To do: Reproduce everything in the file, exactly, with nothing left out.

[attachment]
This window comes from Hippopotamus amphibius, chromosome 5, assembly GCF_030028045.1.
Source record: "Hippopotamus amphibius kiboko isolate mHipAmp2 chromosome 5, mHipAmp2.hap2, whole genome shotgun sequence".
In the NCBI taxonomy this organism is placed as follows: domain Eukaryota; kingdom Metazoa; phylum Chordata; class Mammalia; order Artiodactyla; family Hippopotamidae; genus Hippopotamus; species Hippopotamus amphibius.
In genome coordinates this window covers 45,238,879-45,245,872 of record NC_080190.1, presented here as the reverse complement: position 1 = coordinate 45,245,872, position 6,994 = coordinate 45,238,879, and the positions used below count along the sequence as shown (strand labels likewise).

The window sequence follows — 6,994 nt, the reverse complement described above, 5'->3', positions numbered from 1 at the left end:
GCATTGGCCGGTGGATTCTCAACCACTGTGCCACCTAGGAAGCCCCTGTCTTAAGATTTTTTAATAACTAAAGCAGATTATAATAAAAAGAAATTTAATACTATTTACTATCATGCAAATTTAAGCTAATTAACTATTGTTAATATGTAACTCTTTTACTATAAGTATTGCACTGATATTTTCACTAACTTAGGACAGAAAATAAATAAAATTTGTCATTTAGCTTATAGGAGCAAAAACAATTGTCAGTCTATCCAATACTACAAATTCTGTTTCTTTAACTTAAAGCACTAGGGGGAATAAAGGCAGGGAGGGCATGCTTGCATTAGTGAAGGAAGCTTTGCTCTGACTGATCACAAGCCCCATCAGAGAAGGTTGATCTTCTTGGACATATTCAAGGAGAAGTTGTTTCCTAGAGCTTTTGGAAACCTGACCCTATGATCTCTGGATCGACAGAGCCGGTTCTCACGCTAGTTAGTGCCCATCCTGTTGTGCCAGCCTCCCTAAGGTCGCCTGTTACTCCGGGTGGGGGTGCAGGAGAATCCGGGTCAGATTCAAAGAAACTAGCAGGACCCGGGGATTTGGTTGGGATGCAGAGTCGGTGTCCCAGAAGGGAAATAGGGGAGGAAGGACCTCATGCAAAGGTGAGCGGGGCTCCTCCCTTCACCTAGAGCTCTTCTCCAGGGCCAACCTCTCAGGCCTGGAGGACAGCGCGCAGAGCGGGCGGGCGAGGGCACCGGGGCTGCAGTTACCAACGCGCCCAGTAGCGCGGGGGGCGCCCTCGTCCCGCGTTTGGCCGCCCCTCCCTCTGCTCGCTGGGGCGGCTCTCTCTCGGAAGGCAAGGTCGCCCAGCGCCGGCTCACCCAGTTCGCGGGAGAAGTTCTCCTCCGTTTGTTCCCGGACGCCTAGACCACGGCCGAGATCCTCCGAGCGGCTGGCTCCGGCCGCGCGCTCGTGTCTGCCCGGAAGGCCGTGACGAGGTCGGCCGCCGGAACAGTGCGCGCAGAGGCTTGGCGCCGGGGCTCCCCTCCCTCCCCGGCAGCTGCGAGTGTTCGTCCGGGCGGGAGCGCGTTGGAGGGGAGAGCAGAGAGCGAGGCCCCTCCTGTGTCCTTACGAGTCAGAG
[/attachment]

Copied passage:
This window comes from Hippopotamus amphibius, chromosome 5, assembly GCF_030028045.1.
Source record: "Hippopotamus amphibius kiboko isolate mHipAmp2 chromosome 5, mHipAmp2.hap2, whole genome shotgun sequence".
In the NCBI taxonomy this organism is placed as follows: domain Eukaryota; kingdom Metazoa; phylum Chordata; class Mammalia; order Artiodactyla; family Hippopotamidae; genus Hippopotamus; species Hippopotamus amphibius.
In genome coordinates this window covers 45,238,879-45,245,872 of record NC_080190.1, presented here as the reverse complement: position 1 = coordinate 45,245,872, position 6,994 = coordinate 45,238,879, and the positions used below count along the sequence as shown (strand labels likewise).

The window sequence follows — 6,994 nt, the reverse complement described above, 5'->3', positions numbered from 1 at the left end:
GCATTGGCCGGTGGATTCTCAACCACTGTGCCACCTAGGAAGCCCCTGTCTTAAGATTTTTTAATAACTAAAGCAGATTATAATAAAAAGAAATTTAATACTATTTACTATCATGCAAATTTAAGCTAATTAACTATTGTTAATATGTAACTCTTTTACTATAAGTATTGCACTGATATTTTCACTAACTTAGGACAGAAAATAAATAAAATTTGTCATTTAGCTTATAGGAGCAAAAACAATTGTCAGTCTATCCAATACTACAAATTCTGTTTCTTTAACTTAAAGCACTAGGGGGAATAAAGGCAGGGAGGGCATGCTTGCATTAGTGAAGGAAGCTTTGCTCTGACTGATCACAAGCCCCATCAGAGAAGGTTGATCTTCTTGGACATATTCAAGGAGAAGTTGTTTCCTAGAGCTTTTGGAAACCTGACCCTATGATCTCTGGATCGACAGAGCCGGTTCTCACGCTAGTTAGTGCCCATCCTGTTGTGCCAGCCTCCCTAAGGTCGCCTGTTACTCCGGGTGGGGGTGCAGGAGAATCCGGGTCAGATTCAAAGAAACTAGCAGGACCCGGGGATTTGGTTGGGATGCAGAGTCGGTGTCCCAGAAGGGAAATAGGGGAGGAAGGACCTCATGCAAAGGTGAGCGGGGCTCCTCCCTTCACCTAGAGCTCTTCTCCAGGGCCAACCTCTCAGGCCTGGAGGACAGCGCGCAGAGCGGGCGGGCGAGGGCACCGGGGCTGCAGTTACCAACGCGCCCAGTAGCGCGGGGGGCGCCCTCGTCCCGCGTTTGGCCGCCCCTCCCTCTGCTCGCTGGGGCGGCTCTCTCTCGGAAGGCAAGGTCGCCCAGCGCCGGCTCACCCAGTTCGCGGGAGAAGTTCTCCTCCGTTTGTTCCCGGACGCCTAGACCACGGCCGAGATCCTCCGAGCGGCTGGCTCCGGCCGCGCGCTCGTGTCTGCCCGGAAGGCCGTGACGAGGTCGGCCGCCGGAACAGTGCGCGCAGAGGCTTGGCGCCGGGGCTCCCCTCCCTCCCCGGCAGCTGCGAGTGTTCGTCCGGGCGGGAGCGCGTTGGAGGGGAGAGCAGAGAGCGAGGCCCCTCCTGTGTCCTTACGAGTCAGAG